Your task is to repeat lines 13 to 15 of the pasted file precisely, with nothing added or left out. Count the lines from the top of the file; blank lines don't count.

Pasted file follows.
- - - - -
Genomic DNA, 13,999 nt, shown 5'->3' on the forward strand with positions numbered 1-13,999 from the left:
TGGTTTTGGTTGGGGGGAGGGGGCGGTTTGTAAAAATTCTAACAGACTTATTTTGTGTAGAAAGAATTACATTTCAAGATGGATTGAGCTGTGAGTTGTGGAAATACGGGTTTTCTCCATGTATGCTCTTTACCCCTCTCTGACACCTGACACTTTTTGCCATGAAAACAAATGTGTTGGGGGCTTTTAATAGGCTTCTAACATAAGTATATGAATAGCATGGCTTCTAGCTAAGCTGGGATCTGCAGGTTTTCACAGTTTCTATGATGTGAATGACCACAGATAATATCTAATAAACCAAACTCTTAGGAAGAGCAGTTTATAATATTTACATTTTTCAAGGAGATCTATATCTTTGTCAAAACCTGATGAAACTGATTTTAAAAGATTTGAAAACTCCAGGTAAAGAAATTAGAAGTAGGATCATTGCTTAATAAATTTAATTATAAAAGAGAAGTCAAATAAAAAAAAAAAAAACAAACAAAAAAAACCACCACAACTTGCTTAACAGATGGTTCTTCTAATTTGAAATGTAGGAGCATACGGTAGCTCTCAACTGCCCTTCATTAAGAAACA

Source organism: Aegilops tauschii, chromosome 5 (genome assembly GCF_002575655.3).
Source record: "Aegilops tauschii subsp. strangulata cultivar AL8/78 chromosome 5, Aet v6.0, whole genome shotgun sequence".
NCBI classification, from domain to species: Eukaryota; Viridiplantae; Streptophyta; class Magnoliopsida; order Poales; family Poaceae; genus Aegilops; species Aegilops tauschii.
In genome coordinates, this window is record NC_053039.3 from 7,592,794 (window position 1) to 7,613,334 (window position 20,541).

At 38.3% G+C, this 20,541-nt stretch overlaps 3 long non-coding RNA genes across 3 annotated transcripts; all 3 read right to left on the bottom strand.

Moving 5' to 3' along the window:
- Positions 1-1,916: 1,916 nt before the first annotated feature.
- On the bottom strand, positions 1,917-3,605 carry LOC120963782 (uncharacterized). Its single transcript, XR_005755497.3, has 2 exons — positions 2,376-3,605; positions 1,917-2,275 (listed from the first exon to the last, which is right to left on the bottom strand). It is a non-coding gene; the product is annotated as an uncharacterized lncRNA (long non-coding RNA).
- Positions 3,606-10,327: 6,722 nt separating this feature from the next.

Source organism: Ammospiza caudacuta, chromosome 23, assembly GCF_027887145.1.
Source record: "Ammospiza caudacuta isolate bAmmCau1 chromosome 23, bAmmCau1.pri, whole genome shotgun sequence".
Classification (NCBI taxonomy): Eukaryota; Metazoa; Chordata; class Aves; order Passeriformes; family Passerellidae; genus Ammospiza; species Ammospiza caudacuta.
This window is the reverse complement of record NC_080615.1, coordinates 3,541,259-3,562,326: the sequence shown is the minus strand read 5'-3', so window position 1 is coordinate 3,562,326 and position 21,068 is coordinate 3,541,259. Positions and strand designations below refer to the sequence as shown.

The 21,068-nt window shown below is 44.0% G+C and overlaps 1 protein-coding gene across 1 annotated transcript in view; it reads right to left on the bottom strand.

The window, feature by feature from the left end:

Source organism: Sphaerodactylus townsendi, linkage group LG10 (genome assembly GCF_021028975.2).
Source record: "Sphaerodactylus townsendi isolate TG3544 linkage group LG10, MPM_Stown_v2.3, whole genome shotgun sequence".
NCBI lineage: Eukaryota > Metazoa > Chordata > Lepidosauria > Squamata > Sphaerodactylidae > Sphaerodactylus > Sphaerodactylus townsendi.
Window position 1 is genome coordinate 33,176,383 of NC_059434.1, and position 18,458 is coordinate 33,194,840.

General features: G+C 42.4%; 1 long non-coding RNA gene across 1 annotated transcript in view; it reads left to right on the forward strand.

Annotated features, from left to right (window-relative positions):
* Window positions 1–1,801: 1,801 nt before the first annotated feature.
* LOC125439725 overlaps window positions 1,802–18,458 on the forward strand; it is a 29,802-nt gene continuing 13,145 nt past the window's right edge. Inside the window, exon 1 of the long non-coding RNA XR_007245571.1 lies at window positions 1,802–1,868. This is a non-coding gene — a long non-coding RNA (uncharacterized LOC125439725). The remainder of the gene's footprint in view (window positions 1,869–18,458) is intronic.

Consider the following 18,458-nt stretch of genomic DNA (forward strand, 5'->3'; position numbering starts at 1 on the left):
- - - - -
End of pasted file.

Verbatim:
Source record: "Ammospiza caudacuta isolate bAmmCau1 chromosome 23, bAmmCau1.pri, whole genome shotgun sequence".
Classification (NCBI taxonomy): Eukaryota; Metazoa; Chordata; class Aves; order Passeriformes; family Passerellidae; genus Ammospiza; species Ammospiza caudacuta.
This window is the reverse complement of record NC_080615.1, coordinates 3,541,259-3,562,326: the sequence shown is the minus strand read 5'-3', so window position 1 is coordinate 3,562,326 and position 21,068 is coordinate 3,541,259. Positions and strand designations below refer to the sequence as shown.